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The SEC (Securities and Exchange Commission) advanced charges against former executives of Woodbridge Group. The total claim is $1.2 billion. Woodbridge engaged in an elaborate Ponzi, mostly against the elderly.

Ivan Acevedo and Dane R. Roseman, former directors of investments at Woodbridge, were charged for their roles in the scheme. Acevido and Roseman, were former controlling persons of Woodbridge

The criminal charges against them pend in Federal Court in Los Angeles.

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The SEC (Securities and Exchange Commission) on April 2, 2019 charged the founder a Silicon Valley startup with defrauding investors in Jumio Inc. a private mobile payments company.

Former CEO, Daniel Mattes, agreed to pay more than $17 million to settle the charges.

The SEC’s complaint which was filed in federal court in California alleged that Mattes overstated Jumio’s 2013 and 2014 revenues,. then sold shares he owned to unrelated investors.

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$50 MILLION IN WHISTLEBLOWER AWARDS BY SEC

On March 26, 2019, the SEC (Securities and Exchange Commission) awarded $50 million to two whistleblowers. The information provided the basis for an enforcement action.

One Whistleblower received an award of $37 million; the other $13 million.

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BROKER NAILED FOR $250K. BROKER TIMARY DELORME FINED IN  PUMP AND DUMP.

The SEC  (Securities and Exchange Commission) (SEC) announced that Wedbush Securities Inc. will pay a $250,000 penalty and has agreed to be censured to settle its failure to supervise charge concerning a “pump and dump” scheme by its broker, Timary Delorme.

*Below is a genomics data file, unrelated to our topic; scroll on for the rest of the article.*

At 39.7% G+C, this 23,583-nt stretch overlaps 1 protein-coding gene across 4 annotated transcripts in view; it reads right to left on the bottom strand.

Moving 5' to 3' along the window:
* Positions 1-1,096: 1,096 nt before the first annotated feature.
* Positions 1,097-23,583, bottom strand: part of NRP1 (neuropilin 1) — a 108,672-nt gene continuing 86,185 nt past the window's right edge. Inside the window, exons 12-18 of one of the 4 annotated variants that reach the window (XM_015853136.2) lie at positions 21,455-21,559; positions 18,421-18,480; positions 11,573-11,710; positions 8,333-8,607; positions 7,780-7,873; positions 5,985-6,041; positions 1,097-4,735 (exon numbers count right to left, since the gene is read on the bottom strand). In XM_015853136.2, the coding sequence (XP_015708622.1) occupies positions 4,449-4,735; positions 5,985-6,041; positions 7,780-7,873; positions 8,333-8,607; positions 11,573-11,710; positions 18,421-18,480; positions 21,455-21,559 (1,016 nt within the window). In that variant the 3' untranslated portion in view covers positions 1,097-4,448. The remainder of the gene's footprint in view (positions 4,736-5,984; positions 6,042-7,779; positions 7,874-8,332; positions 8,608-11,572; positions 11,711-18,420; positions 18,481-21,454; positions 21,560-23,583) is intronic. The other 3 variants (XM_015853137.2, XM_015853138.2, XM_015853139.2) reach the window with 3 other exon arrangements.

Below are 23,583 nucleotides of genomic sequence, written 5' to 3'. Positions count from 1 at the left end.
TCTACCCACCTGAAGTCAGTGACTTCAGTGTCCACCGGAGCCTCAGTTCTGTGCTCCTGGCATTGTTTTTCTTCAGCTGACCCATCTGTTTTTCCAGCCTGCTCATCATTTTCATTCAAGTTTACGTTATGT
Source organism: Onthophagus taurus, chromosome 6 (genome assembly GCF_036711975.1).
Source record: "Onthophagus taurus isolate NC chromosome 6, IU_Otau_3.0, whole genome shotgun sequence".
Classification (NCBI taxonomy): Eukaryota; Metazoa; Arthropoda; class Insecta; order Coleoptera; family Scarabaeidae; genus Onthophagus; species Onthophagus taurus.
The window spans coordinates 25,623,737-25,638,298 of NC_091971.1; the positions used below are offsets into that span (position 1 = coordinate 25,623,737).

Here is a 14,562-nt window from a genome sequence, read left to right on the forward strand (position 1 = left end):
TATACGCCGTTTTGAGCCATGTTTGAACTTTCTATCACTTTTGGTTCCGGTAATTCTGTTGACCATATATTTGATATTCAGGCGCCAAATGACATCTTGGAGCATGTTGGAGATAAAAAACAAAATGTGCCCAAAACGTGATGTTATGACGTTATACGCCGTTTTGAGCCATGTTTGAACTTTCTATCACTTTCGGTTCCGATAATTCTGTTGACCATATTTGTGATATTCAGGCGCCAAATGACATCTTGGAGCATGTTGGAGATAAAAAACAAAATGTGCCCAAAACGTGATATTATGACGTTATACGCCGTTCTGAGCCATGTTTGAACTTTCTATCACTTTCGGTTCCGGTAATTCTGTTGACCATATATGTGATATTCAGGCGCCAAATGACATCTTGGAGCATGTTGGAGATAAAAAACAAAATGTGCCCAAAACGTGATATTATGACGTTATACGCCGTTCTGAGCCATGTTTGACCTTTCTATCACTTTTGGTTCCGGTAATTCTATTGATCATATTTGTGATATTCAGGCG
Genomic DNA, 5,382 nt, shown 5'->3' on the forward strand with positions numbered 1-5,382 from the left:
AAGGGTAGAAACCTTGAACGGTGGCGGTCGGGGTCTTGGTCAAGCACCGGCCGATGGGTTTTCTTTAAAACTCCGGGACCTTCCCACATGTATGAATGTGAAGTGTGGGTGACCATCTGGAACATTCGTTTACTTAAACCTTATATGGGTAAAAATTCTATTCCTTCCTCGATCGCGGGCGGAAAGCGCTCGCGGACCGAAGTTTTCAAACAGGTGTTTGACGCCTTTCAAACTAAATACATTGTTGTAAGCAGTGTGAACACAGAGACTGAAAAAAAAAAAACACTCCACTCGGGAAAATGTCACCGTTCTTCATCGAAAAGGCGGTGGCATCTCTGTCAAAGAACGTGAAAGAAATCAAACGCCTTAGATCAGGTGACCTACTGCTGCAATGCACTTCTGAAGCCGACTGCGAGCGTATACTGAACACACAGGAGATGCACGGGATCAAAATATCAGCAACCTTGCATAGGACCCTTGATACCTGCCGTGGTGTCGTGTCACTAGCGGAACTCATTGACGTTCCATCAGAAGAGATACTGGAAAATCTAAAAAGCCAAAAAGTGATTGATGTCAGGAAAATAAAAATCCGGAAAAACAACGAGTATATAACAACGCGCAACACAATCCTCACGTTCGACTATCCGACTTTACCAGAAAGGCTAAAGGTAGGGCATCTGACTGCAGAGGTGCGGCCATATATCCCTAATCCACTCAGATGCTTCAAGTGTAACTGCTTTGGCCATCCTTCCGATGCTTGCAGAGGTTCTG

The SEC stated: “Wedbush ignored numerous red flags indicating that one of its registered representatives was involved in a long-running pump-and-dump scheme targeting retail investors. Wedbush conducted two flawed and insufficient investigations into the registered representative’s conduct, and failed to take appropriate action.”

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Two FINRA claims were filed involving Michael Fasciglione’s and National Securities Corporation. The claims allege suitability, breach of contract, breach of fiduciary duty, negligence, and/or churning.

The claims were settled for $525,000 and $80,000. FINRA reports of 6 other settled claims involving with prior brokerages.

Michael Fasciglione has been licensed with Aegis Capital Corp since September 2017; previously Fasciglione was licensed with National Securities Corporation. In December 2014, Fasciglione was suspended from the securities industry for 1 month and fined $5,000 by FINRA.

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On March 15, 2019, Talimco LLC, a registered investment adviser, and its former COO, Rodgers, were charged with manipulating the auction of a commercial real estate asset. One client’s asset was raided in a bid rigging scheme to sell the asset to a private affiliated client.

The asset was a commercial real estate asset sold in an alleged bidding process.

Talimco and Rogers owed its selling client a fiduciary duty to take steps to use its best efforts to maximize the price obtained for the asset. Rather than searching for competitive arms length offers, Rogers purportedly used the firm’s successful affiliated fund client for one bid, then convinced two other bidders to participate in the auction (who were actually shills who would underbid).